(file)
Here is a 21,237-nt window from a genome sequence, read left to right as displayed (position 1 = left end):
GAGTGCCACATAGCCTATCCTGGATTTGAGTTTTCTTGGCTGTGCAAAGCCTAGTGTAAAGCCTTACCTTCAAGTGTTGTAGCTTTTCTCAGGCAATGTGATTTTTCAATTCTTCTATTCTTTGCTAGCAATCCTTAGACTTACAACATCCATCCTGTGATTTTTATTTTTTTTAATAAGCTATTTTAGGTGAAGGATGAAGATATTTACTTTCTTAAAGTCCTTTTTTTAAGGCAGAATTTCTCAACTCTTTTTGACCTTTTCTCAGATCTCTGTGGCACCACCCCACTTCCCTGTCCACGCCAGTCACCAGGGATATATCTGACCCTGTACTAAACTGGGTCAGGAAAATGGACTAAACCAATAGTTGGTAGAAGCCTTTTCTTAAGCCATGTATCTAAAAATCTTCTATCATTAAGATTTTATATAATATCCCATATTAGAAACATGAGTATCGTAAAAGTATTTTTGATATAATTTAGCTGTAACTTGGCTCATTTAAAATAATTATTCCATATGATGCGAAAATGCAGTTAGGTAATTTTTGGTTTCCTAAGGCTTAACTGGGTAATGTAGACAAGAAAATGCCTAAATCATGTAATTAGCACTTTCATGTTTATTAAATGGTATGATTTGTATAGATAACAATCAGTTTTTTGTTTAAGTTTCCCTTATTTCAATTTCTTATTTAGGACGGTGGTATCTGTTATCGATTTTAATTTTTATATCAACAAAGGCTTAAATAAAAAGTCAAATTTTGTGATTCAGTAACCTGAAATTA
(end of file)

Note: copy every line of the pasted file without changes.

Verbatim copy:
Here is a 21,237-nt window from a genome sequence, read left to right as displayed (position 1 = left end):
GAGTGCCACATAGCCTATCCTGGATTTGAGTTTTCTTGGCTGTGCAAAGCCTAGTGTAAAGCCTTACCTTCAAGTGTTGTAGCTTTTCTCAGGCAATGTGATTTTTCAATTCTTCTATTCTTTGCTAGCAATCCTTAGACTTACAACATCCATCCTGTGATTTTTATTTTTTTTAATAAGCTATTTTAGGTGAAGGATGAAGATATTTACTTTCTTAAAGTCCTTTTTTTAAGGCAGAATTTCTCAACTCTTTTTGACCTTTTCTCAGATCTCTGTGGCACCACCCCACTTCCCTGTCCACGCCAGTCACCAGGGATATATCTGACCCTGTACTAAACTGGGTCAGGAAAATGGACTAAACCAATAGTTGGTAGAAGCCTTTTCTTAAGCCATGTATCTAAAAATCTTCTATCATTAAGATTTTATATAATATCCCATATTAGAAACATGAGTATCGTAAAAGTATTTTTGATATAATTTAGCTGTAACTTGGCTCATTTAAAATAATTATTCCATATGATGCGAAAATGCAGTTAGGTAATTTTTGGTTTCCTAAGGCTTAACTGGGTAATGTAGACAAGAAAATGCCTAAATCATGTAATTAGCACTTTCATGTTTATTAAATGGTATGATTTGTATAGATAACAATCAGTTTTTTGTTTAAGTTTCCCTTATTTCAATTTCTTATTTAGGACGGTGGTATCTGTTATCGATTTTAATTTTTATATCAACAAAGGCTTAAATAAAAAGTCAAATTTTGTGATTCAGTAACCTGAAATTA